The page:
The seaside resort of Torremolinos is one of the best-known resorts in southern Spain, and although it hasn’t always had the best image, thankfully in the last few years it has outgrown its tacky image and evolved into a mature and exciting resort.
Situated just 7 kilometres from the city of Malaga and its international airport, it neighbours the attractive resort of Benalmadena.
History The area dates back to prehistoric times, with human skulls and evidence of bronze age inhabitation being found in limestone caves in the mountains that backdrop the town.
As a town Torremolinos first became popular in 1498 when the Catholic Kings and their troops stopped here during the siege of Malaga. The original name was Molinos del Torre (The Tower Mills). The town later evolved as a busy fishing port and still to this day there is a small fishing industry.
About town The town has a happy, fun atmosphere and appeals to both young and old visitors. There are an abundance of shops and boutiques, and the best place to head is the main pedestrianised street of Calle San Miguel, where shops line up to sell you goods of all kinds.
The town is also awash with colour in the summer, with over a thousand species of trees and flowers being planted in and around the towns streets, plazas and parks.
The old fishing district of El Bajondillo is found at the end of Calle San Miguel, at the bottom of a steep flight of stairs, here you will find some excellent seafood restaurants, souvenir shops and at the bottom is the beach of El Bajondillo.
The seafront promenade of Torremolinos stretches all the way to Benalmadena Marina and makes for a pleasant evening stroll, where you pass the old fishing village of La Carihuela.
There is a lesser known area in Torremolinos called El Calvario, which is located to the north of the main road, this is a quieter urban zone, where there are some cute traditional bars where you can mix with the locals and get away from the main crowds.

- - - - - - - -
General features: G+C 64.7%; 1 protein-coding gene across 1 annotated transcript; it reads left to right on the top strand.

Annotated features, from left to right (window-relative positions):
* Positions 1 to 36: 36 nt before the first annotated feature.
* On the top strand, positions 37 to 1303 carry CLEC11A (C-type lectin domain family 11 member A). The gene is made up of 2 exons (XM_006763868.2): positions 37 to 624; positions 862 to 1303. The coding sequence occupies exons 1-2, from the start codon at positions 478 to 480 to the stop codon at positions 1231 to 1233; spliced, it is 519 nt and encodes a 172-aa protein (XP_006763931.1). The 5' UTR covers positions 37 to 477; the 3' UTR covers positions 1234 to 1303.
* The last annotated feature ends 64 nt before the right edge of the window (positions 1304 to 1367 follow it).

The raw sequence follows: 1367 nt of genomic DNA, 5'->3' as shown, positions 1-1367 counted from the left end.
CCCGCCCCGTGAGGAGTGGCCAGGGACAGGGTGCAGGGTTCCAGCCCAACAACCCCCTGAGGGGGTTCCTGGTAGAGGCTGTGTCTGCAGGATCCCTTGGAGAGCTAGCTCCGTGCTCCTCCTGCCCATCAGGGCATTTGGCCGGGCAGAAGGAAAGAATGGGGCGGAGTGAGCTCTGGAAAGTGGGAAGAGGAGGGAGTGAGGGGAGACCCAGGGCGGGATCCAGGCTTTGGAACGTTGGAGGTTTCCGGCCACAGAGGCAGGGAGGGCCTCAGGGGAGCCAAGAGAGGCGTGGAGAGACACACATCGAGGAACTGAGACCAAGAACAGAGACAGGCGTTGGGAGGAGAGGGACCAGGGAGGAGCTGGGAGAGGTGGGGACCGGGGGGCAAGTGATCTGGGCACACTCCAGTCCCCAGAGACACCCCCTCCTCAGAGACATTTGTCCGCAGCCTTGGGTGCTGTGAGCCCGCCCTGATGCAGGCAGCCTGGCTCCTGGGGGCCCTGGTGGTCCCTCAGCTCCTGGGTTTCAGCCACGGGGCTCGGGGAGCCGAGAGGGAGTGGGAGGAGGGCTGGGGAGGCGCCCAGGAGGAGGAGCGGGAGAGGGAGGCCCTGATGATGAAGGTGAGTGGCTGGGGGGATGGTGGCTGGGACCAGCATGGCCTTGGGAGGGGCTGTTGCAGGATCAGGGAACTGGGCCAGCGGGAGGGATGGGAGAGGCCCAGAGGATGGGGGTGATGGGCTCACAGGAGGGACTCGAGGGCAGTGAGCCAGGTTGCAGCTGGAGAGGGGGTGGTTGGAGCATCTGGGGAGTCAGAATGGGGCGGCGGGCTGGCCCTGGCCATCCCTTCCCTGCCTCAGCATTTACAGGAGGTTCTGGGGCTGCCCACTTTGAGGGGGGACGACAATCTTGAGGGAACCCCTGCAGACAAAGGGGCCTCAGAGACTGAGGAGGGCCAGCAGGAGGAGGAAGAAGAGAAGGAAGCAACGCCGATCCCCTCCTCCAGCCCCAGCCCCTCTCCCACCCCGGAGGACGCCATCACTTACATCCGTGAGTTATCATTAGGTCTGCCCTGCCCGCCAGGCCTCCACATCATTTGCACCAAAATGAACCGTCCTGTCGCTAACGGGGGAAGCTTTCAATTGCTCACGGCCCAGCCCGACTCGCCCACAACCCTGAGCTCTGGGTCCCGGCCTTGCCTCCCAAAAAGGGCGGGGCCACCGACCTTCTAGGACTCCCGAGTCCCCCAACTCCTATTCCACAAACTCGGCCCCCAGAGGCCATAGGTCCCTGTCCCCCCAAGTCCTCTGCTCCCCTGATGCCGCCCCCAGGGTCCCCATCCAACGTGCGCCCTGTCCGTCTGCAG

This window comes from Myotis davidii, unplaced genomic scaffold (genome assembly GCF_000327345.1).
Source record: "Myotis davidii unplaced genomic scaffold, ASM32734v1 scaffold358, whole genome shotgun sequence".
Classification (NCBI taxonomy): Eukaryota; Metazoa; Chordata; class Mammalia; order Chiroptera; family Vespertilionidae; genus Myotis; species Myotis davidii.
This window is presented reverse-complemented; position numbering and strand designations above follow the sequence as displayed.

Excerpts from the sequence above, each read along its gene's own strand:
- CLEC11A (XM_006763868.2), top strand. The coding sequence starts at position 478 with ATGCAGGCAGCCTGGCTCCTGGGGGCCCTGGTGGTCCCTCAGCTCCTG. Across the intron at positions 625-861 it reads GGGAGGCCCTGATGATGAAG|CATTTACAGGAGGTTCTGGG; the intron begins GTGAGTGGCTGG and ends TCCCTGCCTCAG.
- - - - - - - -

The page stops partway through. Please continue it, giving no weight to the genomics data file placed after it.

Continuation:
Beaches Torremolinos boasts six beaches within its municipality and all have golden, clean sands and lots of facilities, including restaurants and water sports. The 7 kilometre promenade that backs the beaches is perfect for an evening stroll taking you through the quaint fishing village of La Carihuela on to the marina at Benalmadena.
Places to visit There are some interesting art galleries and museums in Torremolinos itself, but the real beauty of the town is its close proximity to the capital city of Malaga, where you can enjoy a wide assortment of cultural attractions, including the Picasso Museum and Alcazabar Fortress.
The town is well place to explore the rest of the Costa del Sol and inland region, including the towns of Fuengirola, Marbella and Mijas Pueblo.
Golf Being located on the Costa del Golf, means that you won’t go far without finding a golf course. Close to Torremolinos are the courses of Guadalhorce, Lauro Golf, Alhaurin Golf and Torrequebrada.
Eating out This modern resort is teeming with bars and restaurants, you definitely won’t go hungry! There are good price tapas options, seafood diners and the typical beach chiringuitos of the Costa del Sol.
There are also lots of international options, from typical Brit grub, to pizzas, Chinese, Indian and much more.
Climate Torremolinos enjoys a sub-tropical Mediterranean climate, with hot summers and warm winters. Cooling breezes from the sea make the summer heat manageable; temperatures average 32 ºC during the summer.
We lived in Spain for 6 years inland from Torremolinos, so we know the town well. Torremolinos is a cosmopolitan holiday resort. It is much maligned by some travel writers but this is unfair. Yes, some parts of the town especially the high rise 1960s tower blocks are not pretty but the town has some nice quiet leafy areas too. Torremolinos has something for everyone,for every age group and for every budget.
Costa del Sol reviews
Lovely clean sandy beaches.
Lots of seaside walks possible